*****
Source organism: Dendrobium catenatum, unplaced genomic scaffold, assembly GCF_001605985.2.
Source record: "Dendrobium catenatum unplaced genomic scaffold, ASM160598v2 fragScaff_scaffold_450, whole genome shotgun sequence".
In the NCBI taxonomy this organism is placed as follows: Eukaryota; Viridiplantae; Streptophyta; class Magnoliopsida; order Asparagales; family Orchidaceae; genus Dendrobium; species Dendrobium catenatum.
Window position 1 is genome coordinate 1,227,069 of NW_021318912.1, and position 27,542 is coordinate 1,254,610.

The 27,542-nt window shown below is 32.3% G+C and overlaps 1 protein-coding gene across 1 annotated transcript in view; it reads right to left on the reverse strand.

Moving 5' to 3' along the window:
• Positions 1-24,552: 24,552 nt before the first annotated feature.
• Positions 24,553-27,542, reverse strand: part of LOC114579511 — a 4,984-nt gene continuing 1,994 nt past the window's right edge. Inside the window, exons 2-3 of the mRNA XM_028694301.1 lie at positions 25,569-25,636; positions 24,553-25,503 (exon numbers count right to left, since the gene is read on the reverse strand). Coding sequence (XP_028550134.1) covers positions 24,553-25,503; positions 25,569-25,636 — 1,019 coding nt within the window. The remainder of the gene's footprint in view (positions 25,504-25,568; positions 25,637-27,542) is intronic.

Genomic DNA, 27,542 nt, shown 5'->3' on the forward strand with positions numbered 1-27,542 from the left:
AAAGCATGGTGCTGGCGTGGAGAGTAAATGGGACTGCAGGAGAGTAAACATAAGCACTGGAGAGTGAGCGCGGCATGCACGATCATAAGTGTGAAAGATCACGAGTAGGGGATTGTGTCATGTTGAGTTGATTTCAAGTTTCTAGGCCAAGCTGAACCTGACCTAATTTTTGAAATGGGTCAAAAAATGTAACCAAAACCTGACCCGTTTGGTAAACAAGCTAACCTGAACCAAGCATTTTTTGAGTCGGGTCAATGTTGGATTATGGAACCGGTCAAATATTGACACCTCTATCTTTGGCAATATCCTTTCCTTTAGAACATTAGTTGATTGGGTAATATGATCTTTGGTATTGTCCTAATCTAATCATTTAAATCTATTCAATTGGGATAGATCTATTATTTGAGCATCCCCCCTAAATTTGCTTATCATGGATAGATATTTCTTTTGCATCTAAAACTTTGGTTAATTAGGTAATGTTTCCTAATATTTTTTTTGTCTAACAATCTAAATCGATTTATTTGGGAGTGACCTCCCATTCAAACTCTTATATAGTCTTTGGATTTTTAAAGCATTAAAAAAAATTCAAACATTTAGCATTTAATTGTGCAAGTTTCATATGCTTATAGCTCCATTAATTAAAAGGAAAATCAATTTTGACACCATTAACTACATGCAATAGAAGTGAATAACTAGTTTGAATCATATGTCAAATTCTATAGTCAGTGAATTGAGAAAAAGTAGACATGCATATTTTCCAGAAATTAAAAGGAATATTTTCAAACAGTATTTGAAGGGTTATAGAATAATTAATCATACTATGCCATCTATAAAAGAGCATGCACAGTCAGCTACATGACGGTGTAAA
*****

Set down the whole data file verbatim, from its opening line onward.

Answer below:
Source organism: Dendrobium catenatum, unplaced genomic scaffold, assembly GCF_001605985.2.
Source record: "Dendrobium catenatum unplaced genomic scaffold, ASM160598v2 fragScaff_scaffold_450, whole genome shotgun sequence".
In the NCBI taxonomy this organism is placed as follows: Eukaryota; Viridiplantae; Streptophyta; class Magnoliopsida; order Asparagales; family Orchidaceae; genus Dendrobium; species Dendrobium catenatum.
Window position 1 is genome coordinate 1,227,069 of NW_021318912.1, and position 27,542 is coordinate 1,254,610.

The 27,542-nt window shown below is 32.3% G+C and overlaps 1 protein-coding gene across 1 annotated transcript in view; it reads right to left on the reverse strand.

Moving 5' to 3' along the window:
• Positions 1-24,552: 24,552 nt before the first annotated feature.
• Positions 24,553-27,542, reverse strand: part of LOC114579511 — a 4,984-nt gene continuing 1,994 nt past the window's right edge. Inside the window, exons 2-3 of the mRNA XM_028694301.1 lie at positions 25,569-25,636; positions 24,553-25,503 (exon numbers count right to left, since the gene is read on the reverse strand). Coding sequence (XP_028550134.1) covers positions 24,553-25,503; positions 25,569-25,636 — 1,019 coding nt within the window. The remainder of the gene's footprint in view (positions 25,504-25,568; positions 25,637-27,542) is intronic.

Genomic DNA, 27,542 nt, shown 5'->3' on the forward strand with positions numbered 1-27,542 from the left:
AAAGCATGGTGCTGGCGTGGAGAGTAAATGGGACTGCAGGAGAGTAAACATAAGCACTGGAGAGTGAGCGCGGCATGCACGATCATAAGTGTGAAAGATCACGAGTAGGGGATTGTGTCATGTTGAGTTGATTTCAAGTTTCTAGGCCAAGCTGAACCTGACCTAATTTTTGAAATGGGTCAAAAAATGTAACCAAAACCTGACCCGTTTGGTAAACAAGCTAACCTGAACCAAGCATTTTTTGAGTCGGGTCAATGTTGGATTATGGAACCGGTCAAATATTGACACCTCTATCTTTGGCAATATCCTTTCCTTTAGAACATTAGTTGATTGGGTAATATGATCTTTGGTATTGTCCTAATCTAATCATTTAAATCTATTCAATTGGGATAGATCTATTATTTGAGCATCCCCCCTAAATTTGCTTATCATGGATAGATATTTCTTTTGCATCTAAAACTTTGGTTAATTAGGTAATGTTTCCTAATATTTTTTTTGTCTAACAATCTAAATCGATTTATTTGGGAGTGACCTCCCATTCAAACTCTTATATAGTCTTTGGATTTTTAAAGCATTAAAAAAAATTCAAACATTTAGCATTTAATTGTGCAAGTTTCATATGCTTATAGCTCCATTAATTAAAAGGAAAATCAATTTTGACACCATTAACTACATGCAATAGAAGTGAATAACTAGTTTGAATCATATGTCAAATTCTATAGTCAGTGAATTGAGAAAAAGTAGACATGCATATTTTCCAGAAATTAAAAGGAATATTTTCAAACAGTATTTGAAGGGTTATAGAATAATTAATCATACTATGCCATCTATAAAAGAGCATGCACAGTCAGCTACATGACGGTGTAAA